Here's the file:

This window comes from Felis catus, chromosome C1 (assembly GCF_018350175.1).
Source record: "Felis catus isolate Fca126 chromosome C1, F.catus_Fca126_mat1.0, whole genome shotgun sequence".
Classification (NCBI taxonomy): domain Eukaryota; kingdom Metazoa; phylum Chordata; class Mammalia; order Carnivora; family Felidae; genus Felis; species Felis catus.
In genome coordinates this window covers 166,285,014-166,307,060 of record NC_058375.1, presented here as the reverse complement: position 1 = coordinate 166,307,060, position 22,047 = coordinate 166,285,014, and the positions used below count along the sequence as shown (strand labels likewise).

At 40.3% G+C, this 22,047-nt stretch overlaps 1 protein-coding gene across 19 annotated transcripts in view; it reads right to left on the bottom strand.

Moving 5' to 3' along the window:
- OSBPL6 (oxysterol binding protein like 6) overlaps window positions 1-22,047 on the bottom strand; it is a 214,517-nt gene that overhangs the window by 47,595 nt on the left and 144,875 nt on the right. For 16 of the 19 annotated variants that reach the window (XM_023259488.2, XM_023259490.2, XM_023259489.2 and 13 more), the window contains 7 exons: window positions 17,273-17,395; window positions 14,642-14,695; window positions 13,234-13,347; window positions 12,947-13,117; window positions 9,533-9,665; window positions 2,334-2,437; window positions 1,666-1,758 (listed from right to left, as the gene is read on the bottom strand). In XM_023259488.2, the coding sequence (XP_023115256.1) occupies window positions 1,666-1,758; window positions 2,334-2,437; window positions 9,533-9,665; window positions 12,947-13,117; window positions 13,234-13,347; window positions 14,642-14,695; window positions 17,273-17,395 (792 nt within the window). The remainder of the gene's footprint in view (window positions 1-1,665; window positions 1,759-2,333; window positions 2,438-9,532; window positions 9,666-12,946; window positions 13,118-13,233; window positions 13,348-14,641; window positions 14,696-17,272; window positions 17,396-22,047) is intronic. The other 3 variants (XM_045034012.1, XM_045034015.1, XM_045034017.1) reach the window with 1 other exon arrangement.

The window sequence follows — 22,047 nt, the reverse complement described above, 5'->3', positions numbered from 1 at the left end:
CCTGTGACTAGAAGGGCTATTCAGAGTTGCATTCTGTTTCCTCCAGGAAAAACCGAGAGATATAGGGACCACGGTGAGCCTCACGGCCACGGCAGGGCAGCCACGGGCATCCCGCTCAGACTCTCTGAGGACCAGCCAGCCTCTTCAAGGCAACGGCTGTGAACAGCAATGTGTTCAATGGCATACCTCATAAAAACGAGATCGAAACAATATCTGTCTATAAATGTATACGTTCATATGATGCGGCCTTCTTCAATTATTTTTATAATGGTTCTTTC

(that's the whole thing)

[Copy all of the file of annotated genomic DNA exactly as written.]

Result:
This window comes from Felis catus, chromosome C1 (assembly GCF_018350175.1).
Source record: "Felis catus isolate Fca126 chromosome C1, F.catus_Fca126_mat1.0, whole genome shotgun sequence".
Classification (NCBI taxonomy): domain Eukaryota; kingdom Metazoa; phylum Chordata; class Mammalia; order Carnivora; family Felidae; genus Felis; species Felis catus.
In genome coordinates this window covers 166,285,014-166,307,060 of record NC_058375.1, presented here as the reverse complement: position 1 = coordinate 166,307,060, position 22,047 = coordinate 166,285,014, and the positions used below count along the sequence as shown (strand labels likewise).

At 40.3% G+C, this 22,047-nt stretch overlaps 1 protein-coding gene across 19 annotated transcripts in view; it reads right to left on the bottom strand.

Moving 5' to 3' along the window:
- OSBPL6 (oxysterol binding protein like 6) overlaps window positions 1-22,047 on the bottom strand; it is a 214,517-nt gene that overhangs the window by 47,595 nt on the left and 144,875 nt on the right. For 16 of the 19 annotated variants that reach the window (XM_023259488.2, XM_023259490.2, XM_023259489.2 and 13 more), the window contains 7 exons: window positions 17,273-17,395; window positions 14,642-14,695; window positions 13,234-13,347; window positions 12,947-13,117; window positions 9,533-9,665; window positions 2,334-2,437; window positions 1,666-1,758 (listed from right to left, as the gene is read on the bottom strand). In XM_023259488.2, the coding sequence (XP_023115256.1) occupies window positions 1,666-1,758; window positions 2,334-2,437; window positions 9,533-9,665; window positions 12,947-13,117; window positions 13,234-13,347; window positions 14,642-14,695; window positions 17,273-17,395 (792 nt within the window). The remainder of the gene's footprint in view (window positions 1-1,665; window positions 1,759-2,333; window positions 2,438-9,532; window positions 9,666-12,946; window positions 13,118-13,233; window positions 13,348-14,641; window positions 14,696-17,272; window positions 17,396-22,047) is intronic. The other 3 variants (XM_045034012.1, XM_045034015.1, XM_045034017.1) reach the window with 1 other exon arrangement.

The window sequence follows — 22,047 nt, the reverse complement described above, 5'->3', positions numbered from 1 at the left end:
CCTGTGACTAGAAGGGCTATTCAGAGTTGCATTCTGTTTCCTCCAGGAAAAACCGAGAGATATAGGGACCACGGTGAGCCTCACGGCCACGGCAGGGCAGCCACGGGCATCCCGCTCAGACTCTCTGAGGACCAGCCAGCCTCTTCAAGGCAACGGCTGTGAACAGCAATGTGTTCAATGGCATACCTCATAAAAACGAGATCGAAACAATATCTGTCTATAAATGTATACGTTCATATGATGCGGCCTTCTTCAATTATTTTTATAATGGTTCTTTC